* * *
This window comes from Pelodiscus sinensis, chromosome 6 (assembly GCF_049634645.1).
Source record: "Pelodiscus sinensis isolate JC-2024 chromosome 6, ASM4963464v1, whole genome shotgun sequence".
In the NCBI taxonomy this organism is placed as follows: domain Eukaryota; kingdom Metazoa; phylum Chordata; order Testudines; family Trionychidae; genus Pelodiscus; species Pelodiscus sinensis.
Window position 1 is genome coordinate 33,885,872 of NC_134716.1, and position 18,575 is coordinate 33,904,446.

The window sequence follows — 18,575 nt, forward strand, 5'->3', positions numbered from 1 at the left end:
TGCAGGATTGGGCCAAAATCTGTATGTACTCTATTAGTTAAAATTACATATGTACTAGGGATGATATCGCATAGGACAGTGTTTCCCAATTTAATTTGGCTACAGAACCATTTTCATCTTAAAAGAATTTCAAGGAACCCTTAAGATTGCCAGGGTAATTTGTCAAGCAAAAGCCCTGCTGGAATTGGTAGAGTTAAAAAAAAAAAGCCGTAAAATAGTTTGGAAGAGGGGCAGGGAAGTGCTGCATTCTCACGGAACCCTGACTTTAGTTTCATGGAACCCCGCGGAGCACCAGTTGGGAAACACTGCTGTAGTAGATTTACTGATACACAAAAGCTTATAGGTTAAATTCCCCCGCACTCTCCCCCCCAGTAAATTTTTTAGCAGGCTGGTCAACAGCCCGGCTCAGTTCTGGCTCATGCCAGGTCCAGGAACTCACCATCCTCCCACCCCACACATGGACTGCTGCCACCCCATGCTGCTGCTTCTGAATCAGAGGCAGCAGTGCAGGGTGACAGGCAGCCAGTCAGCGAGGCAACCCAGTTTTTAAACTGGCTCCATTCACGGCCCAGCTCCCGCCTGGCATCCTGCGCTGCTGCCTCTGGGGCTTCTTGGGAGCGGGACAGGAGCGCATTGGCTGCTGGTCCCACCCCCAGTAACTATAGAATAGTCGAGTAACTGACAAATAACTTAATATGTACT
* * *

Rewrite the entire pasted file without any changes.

This window comes from Pelodiscus sinensis, chromosome 6 (assembly GCF_049634645.1).
Source record: "Pelodiscus sinensis isolate JC-2024 chromosome 6, ASM4963464v1, whole genome shotgun sequence".
In the NCBI taxonomy this organism is placed as follows: domain Eukaryota; kingdom Metazoa; phylum Chordata; order Testudines; family Trionychidae; genus Pelodiscus; species Pelodiscus sinensis.
Window position 1 is genome coordinate 33,885,872 of NC_134716.1, and position 18,575 is coordinate 33,904,446.

The window sequence follows — 18,575 nt, forward strand, 5'->3', positions numbered from 1 at the left end:
TGCAGGATTGGGCCAAAATCTGTATGTACTCTATTAGTTAAAATTACATATGTACTAGGGATGATATCGCATAGGACAGTGTTTCCCAATTTAATTTGGCTACAGAACCATTTTCATCTTAAAAGAATTTCAAGGAACCCTTAAGATTGCCAGGGTAATTTGTCAAGCAAAAGCCCTGCTGGAATTGGTAGAGTTAAAAAAAAAAAGCCGTAAAATAGTTTGGAAGAGGGGCAGGGAAGTGCTGCATTCTCACGGAACCCTGACTTTAGTTTCATGGAACCCCGCGGAGCACCAGTTGGGAAACACTGCTGTAGTAGATTTACTGATACACAAAAGCTTATAGGTTAAATTCCCCCGCACTCTCCCCCCCAGTAAATTTTTTAGCAGGCTGGTCAACAGCCCGGCTCAGTTCTGGCTCATGCCAGGTCCAGGAACTCACCATCCTCCCACCCCACACATGGACTGCTGCCACCCCATGCTGCTGCTTCTGAATCAGAGGCAGCAGTGCAGGGTGACAGGCAGCCAGTCAGCGAGGCAACCCAGTTTTTAAACTGGCTCCATTCACGGCCCAGCTCCCGCCTGGCATCCTGCGCTGCTGCCTCTGGGGCTTCTTGGGAGCGGGACAGGAGCGCATTGGCTGCTGGTCCCACCCCCAGTAACTATAGAATAGTCGAGTAACTGACAAATAACTTAATATGTACT